Step Up 3DSTEP UP 3D

From its opening, outdoor melee, in which we're assaulted by soap bubbles and multi-colored balloons, to its jaw-dropping dance-off finale, which suggests a mass seizure titled Attack of the TRON Clones, Step Up 3D is proudly, even profoundly, ridiculous.

Director Jon M. Chu's second sequel is also like a hip-hop Rent without alternative lifestyles and AIDS; it focuses on an ethnically-diverse (and fiercely hetero) group of New York slackers mourning the impending loss of their bohemian warehouse dwelling, and ends with a home-movie montage of said slackers beaming and laughing and proving to the world that they don't need money so long as they have each other. (Rent's "no day but today" refrain wasn't playing over the images, but was definitely playing in my head.) The plotting - involving a $100,000 dance competition at something called "the World Jam" - is anemic, the dialogue is laughable, the choreography is wildly over-edited, and after Kathy Najimy departs in the first five minutes, she takes nearly all of the film's acting talent with her.

And yet, less than a half hour before Step Up 3D's closing credits, there's a sequence that just might stand as the movie year's most unexpectedly thrilling one. It's a simple scene, really - nothing but a two-minute, uninterrupted shot of two almost-lovers (Adam G. Sevani and Alyson Stoner) dancing through a Manhattan borough, accompanied by a jaunty remix of Frank Sinatra's "I Won't Dance." But the astonishing ease with which the magically gifted Sevani and Stoner perform - with Chu's camera gliding alongside them as if to not miss a millisecond of their happiness - washes over you in waves. The duo may not be Mickey and Judy, but they most assuredly trump Zac Efron and Vanessa Hudgens, and their charm and enthusiasm are so infectious that you never want the number to end; it's inconceivable that a movie this relentlessly manic could deliver a routine this peerlessly sweet. Step Up 3D is mostly a mess, yet I wouldn't have traded Sevani's and Stoner's pas de deux for the world, and I'd be worried about the movie's young demographic finding the scene more corny than exhilarating if it wasn't actually, gleefully, both.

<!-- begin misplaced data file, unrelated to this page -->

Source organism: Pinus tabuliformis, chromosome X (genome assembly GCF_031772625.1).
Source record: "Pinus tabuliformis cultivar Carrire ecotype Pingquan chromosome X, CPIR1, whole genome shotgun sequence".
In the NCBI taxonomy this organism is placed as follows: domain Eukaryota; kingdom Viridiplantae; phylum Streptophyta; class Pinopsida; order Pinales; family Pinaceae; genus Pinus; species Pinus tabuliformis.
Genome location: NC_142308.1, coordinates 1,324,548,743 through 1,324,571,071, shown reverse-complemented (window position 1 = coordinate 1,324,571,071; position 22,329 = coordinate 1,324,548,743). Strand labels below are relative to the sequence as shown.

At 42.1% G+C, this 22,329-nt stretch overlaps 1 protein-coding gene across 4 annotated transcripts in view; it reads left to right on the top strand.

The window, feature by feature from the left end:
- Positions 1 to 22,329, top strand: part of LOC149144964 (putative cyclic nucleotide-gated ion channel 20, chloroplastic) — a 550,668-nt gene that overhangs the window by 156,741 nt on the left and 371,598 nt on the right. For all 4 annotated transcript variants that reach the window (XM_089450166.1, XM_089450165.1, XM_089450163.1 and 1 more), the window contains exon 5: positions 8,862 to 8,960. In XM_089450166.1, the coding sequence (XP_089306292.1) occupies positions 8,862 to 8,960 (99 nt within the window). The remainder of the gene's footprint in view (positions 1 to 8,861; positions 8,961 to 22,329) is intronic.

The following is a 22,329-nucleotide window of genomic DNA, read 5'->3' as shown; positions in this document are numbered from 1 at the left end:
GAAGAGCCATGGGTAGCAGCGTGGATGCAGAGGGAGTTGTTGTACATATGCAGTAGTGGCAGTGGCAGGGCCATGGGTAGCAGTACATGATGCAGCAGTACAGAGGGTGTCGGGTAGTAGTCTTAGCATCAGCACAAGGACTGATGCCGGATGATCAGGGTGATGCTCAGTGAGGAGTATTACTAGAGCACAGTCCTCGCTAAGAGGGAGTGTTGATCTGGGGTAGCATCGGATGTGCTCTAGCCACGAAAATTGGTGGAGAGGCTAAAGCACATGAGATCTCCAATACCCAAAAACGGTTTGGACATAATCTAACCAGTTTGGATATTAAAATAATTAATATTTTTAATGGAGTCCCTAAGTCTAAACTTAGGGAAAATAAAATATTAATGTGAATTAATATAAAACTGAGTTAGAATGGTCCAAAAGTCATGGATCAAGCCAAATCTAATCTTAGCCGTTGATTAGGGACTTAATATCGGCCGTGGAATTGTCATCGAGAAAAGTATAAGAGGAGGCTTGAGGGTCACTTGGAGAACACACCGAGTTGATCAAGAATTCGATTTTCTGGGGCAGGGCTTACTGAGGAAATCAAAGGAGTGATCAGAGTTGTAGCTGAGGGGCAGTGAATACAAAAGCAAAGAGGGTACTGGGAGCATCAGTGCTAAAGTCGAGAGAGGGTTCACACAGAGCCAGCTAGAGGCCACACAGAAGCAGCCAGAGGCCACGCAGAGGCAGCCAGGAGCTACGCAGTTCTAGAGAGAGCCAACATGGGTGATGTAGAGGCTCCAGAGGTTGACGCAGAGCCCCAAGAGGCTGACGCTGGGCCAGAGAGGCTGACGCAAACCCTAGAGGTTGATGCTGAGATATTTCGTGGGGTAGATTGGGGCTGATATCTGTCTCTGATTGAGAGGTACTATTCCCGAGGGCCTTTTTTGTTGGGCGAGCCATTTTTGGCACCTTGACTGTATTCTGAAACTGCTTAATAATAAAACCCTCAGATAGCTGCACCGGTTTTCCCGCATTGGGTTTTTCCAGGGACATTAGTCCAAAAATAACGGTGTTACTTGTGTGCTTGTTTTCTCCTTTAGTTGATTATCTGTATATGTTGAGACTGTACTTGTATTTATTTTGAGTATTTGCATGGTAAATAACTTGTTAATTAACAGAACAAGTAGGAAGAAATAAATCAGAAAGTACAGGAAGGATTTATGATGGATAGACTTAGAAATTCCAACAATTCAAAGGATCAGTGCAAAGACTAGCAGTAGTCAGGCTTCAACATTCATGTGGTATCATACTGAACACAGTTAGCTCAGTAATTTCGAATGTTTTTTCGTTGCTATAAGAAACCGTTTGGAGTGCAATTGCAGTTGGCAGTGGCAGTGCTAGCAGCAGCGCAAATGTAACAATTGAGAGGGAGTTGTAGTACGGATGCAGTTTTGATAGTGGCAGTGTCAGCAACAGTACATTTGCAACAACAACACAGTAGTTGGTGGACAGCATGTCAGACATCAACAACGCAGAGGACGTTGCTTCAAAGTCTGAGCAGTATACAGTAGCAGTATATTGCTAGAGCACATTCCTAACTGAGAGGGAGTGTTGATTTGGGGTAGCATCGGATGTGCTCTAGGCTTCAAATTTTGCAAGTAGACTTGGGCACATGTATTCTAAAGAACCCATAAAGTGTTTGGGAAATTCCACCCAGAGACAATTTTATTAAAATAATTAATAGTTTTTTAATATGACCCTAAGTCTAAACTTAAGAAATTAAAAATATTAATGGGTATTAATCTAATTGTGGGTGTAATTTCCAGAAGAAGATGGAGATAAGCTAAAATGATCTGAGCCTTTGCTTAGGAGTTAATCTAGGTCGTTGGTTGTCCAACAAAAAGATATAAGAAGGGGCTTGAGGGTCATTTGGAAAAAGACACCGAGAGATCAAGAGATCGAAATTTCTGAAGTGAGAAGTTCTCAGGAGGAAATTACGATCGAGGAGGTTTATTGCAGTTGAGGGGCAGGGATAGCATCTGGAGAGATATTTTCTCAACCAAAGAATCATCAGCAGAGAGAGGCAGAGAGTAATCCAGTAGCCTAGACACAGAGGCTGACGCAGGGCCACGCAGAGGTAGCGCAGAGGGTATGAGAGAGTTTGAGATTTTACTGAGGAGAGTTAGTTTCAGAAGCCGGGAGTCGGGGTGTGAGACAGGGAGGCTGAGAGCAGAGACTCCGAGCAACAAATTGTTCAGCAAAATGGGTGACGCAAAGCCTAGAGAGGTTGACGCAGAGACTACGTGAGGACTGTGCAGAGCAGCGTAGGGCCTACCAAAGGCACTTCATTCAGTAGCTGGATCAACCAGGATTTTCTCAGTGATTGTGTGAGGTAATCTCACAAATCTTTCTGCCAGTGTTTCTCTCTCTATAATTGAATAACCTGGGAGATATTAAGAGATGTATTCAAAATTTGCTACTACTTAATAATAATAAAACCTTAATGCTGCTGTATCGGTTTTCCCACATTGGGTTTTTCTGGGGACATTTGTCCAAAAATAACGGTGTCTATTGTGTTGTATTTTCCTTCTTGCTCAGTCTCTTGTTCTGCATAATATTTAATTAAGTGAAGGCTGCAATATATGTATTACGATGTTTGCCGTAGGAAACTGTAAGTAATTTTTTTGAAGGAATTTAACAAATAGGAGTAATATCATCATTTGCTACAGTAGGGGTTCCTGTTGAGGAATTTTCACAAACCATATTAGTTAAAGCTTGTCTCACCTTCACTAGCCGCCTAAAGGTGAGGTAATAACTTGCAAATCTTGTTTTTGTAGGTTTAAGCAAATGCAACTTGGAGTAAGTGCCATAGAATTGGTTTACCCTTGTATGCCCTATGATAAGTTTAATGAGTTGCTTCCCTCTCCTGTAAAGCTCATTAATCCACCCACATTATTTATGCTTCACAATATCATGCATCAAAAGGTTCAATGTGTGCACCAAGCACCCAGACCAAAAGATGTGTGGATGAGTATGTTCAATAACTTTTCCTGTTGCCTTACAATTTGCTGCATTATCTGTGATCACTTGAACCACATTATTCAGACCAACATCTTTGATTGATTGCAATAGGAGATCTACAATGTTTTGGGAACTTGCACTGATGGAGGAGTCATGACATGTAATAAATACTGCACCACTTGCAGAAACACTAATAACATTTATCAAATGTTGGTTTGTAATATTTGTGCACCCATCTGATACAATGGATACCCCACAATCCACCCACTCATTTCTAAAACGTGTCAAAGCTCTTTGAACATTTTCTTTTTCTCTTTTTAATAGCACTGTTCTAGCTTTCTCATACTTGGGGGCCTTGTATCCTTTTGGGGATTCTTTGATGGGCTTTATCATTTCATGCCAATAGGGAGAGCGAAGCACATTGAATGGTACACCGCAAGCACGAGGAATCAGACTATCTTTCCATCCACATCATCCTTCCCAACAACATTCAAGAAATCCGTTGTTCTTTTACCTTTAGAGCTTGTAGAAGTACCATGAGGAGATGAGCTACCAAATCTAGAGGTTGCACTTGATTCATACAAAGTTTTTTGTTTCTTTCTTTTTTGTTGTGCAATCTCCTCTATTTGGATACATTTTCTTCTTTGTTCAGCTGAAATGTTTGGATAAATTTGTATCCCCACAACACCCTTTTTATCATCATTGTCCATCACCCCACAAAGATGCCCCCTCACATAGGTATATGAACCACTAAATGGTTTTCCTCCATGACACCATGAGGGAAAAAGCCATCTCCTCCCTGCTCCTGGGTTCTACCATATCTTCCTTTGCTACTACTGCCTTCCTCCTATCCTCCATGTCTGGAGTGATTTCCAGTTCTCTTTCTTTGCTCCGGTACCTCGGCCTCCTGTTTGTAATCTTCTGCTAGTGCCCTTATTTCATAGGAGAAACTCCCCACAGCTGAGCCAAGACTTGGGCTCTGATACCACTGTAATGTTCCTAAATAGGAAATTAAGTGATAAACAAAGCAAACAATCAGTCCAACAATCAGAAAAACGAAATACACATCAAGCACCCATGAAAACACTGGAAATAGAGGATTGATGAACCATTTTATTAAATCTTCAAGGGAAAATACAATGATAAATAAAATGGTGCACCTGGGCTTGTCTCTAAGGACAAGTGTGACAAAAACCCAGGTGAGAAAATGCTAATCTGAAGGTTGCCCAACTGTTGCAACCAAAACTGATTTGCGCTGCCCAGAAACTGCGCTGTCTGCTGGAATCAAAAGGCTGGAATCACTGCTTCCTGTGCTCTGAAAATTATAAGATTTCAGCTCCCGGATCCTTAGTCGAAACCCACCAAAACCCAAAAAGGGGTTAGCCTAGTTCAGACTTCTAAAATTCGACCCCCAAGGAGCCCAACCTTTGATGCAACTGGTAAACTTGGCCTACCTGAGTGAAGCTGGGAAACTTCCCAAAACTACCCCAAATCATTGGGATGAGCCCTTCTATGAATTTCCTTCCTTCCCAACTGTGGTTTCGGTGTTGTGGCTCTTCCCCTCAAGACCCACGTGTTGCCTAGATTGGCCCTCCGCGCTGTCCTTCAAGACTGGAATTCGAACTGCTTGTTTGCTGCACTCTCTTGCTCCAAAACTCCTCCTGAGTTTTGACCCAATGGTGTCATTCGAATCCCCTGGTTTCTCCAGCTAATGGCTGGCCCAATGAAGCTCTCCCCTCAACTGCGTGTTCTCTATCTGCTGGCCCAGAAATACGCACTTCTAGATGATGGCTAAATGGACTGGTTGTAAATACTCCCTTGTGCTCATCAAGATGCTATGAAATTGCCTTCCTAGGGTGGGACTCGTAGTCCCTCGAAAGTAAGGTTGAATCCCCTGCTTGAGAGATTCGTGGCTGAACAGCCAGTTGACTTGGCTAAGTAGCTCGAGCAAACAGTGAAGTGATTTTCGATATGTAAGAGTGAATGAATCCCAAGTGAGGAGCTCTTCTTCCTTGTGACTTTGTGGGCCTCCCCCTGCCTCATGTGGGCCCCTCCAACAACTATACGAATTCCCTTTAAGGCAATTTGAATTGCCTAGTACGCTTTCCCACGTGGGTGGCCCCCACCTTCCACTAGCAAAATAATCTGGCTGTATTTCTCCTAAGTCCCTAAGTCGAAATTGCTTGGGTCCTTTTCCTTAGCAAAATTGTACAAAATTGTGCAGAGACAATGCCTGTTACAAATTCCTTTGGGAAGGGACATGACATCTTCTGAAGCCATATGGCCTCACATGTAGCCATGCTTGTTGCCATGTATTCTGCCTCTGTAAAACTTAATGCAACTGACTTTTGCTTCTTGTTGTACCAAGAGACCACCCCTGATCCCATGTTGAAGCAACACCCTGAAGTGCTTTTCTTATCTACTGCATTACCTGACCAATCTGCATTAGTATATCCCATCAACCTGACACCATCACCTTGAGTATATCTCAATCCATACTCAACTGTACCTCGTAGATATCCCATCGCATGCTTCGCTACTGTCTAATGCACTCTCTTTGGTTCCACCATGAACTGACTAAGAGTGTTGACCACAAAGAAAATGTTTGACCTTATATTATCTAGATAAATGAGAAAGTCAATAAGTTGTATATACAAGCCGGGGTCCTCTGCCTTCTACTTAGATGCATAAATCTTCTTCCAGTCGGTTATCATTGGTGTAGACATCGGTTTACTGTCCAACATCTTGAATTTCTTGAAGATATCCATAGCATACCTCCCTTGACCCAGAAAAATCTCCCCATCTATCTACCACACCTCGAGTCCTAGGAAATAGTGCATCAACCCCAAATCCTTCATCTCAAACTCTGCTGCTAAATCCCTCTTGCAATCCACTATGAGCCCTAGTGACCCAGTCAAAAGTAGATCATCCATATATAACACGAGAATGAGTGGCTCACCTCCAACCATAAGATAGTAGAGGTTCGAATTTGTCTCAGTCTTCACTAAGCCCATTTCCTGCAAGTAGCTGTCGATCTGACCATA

Charlie Tahan and Zac Efron in Charlie St. CloudCHARLIE ST. CLOUD

And speaking of Zac Efron... .

I must say, I applaud the High School Musical star's recent attempts to extend his repertoire in the slapstick comedy 17 Again, the backstage period piece Me & Orson Welles, and the current drama Charlie St. Cloud. Is Mr. Efron, at any point soon, going to think about also extending his range as an actor? Granted, this romantic, vaguely supernatural offering doesn't really allow him much of a chance; playing a wannabe professional sailor tortured into somnambulism - and the ability to see and converse with dead people - after his little brother's accidental death, Efron's title character is a mopey wet blanket for a large majority of the film's 100-minute running length. Still, while Efron has a nice, rough-housing rapport with young Charlie Tahan, he's a vacant drain on the film, expressing misery with a disengaged blank stare and romantic longing with a slightly more focused blank stare. The performance isn't embarrassing, just thunderously uninteresting, and it gives director Bur Steers' movie the retrograde, instantly disposable sheen of a movie-of-the-week on a sub-premium cable channel.

What keeps the film moderately gripping, beyond wondering just what the hell is going on with this semi-catatonic ghost whisperer, is the rest of the cast; as with 17 Again and Orson Welles, Efron is at least smart enough to headline a film boasting superior supporting turns. (Even if, as happens in Charlie St. Cloud, Efron again winds up getting out-acted by every single person onscreen.) Amanda Crew, playing Charlie's potential love interest, is an offbeat beauty whose eccentric line readings are never anticipated - she even manages to pull off weepie howlers such as "You didn't die in that car crash, Charlie" in ways that scrape off the corn - and Ray Liotta has a couple of feverishly intense moments as a cancer-stricken paramedic. Best of all, though, is Tahan, who's as naturalistic and believable as Efron is synthetic; you watch this effortlessly funny, even moving pre-teen and think, "This is what prodigious talent looks like." A month from now, Charlie St. Cloud will barely be remembered, but I'm hoping casting agents at least remember this tyke for many, many years to come.


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